My own Circadian Rhythm: I ran a different session in the morning, so I was extremely tired by late afternoon. Keeping things on track and to time, when you’re not at your best, is a lesson well learned. I am not sure what else I can do here given the times and places are set by the sponsoring client but it certainly added useful context when we were discussing energy and attention management.

Expectations vs In the Moment: I need to manage my own sense of ‘what should be happening’ and be more in the moment, allowing time to allow the group’s thinking to emerge. I think this happened sporadically rather than as a given. I am definitely more at ease in one to one situations and I will be reflecting more on why the group setting poses this as an issue for me.

Reflecting:  There was time for individuals to state what they will do differently, what they liked, and key learning; but I wonder if more could have been explored around the how, by when and gaining firmer commitments. Also, there was an element missing around sustainability and on-going learning. How will they continue to assess their learning needs in this area? I have more thinking to do about whether I could reduce any of the content to provide more in-depth reflection opportunity. Or maybe this is ‘good enough’?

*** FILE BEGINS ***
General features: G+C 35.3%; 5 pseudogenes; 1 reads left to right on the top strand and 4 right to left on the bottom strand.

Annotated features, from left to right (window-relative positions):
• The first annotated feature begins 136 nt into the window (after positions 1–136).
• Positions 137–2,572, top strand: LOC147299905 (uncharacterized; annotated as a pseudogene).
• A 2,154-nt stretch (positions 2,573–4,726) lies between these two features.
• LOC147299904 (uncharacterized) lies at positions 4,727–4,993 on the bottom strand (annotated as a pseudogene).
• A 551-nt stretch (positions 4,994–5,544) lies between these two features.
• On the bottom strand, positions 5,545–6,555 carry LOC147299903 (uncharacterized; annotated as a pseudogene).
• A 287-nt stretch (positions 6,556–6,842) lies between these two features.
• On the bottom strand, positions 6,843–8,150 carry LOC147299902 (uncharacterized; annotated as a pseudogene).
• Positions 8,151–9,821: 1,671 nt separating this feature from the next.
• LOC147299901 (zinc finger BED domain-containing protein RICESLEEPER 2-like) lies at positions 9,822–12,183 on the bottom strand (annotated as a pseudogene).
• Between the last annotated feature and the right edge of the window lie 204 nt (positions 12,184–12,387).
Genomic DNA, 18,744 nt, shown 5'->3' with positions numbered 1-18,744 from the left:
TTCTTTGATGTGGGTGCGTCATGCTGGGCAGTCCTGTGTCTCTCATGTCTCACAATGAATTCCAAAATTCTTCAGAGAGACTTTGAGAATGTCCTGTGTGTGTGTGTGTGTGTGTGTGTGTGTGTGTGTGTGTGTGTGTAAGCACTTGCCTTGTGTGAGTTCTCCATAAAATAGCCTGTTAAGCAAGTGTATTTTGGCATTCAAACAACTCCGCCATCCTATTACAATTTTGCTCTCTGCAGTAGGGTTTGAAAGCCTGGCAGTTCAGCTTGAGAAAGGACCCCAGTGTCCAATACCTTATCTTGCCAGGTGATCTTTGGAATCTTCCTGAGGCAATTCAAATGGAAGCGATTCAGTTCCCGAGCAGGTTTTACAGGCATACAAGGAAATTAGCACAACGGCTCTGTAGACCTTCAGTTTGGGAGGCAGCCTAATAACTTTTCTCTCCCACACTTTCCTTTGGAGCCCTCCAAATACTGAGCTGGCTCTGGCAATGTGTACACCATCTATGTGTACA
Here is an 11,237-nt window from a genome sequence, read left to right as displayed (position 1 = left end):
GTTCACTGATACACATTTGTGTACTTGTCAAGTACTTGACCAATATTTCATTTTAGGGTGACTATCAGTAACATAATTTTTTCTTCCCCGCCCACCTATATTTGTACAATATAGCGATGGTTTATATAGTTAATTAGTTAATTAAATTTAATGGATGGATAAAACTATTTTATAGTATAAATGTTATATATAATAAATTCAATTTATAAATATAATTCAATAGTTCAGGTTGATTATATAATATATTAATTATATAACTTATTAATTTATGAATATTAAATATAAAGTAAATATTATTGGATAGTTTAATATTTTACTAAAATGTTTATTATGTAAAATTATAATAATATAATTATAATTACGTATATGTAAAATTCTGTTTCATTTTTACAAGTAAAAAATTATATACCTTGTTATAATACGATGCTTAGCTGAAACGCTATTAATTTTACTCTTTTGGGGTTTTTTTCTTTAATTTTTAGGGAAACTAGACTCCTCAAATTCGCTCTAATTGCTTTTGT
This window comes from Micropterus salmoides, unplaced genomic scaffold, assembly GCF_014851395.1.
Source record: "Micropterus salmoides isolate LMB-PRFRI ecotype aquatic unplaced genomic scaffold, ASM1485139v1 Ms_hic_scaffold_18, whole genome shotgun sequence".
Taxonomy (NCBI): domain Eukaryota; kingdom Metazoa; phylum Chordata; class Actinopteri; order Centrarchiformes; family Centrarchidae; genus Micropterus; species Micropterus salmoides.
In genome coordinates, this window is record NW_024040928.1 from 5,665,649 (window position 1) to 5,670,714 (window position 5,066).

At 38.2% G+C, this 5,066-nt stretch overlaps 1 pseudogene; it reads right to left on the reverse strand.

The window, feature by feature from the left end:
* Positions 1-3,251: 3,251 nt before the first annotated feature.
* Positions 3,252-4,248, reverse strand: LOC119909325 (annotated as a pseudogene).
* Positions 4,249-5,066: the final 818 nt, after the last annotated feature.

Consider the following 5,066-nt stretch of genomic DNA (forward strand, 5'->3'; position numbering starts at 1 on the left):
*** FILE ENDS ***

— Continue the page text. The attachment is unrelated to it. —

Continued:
What would I do differently next time?

1.      Managing my own drivers (and imposter) in relation to new topics so that I am prepared enough to allow flow. Consider the state of over-preparation and its impact.

2.      Being looser in terms of structure and allowing more time for reflection, summarising and for ongoing learning opportunities.

3.      Using different tools to support reflection and sustainability: In other topic sessions I have used postcards so individuals can send a ‘note to self’.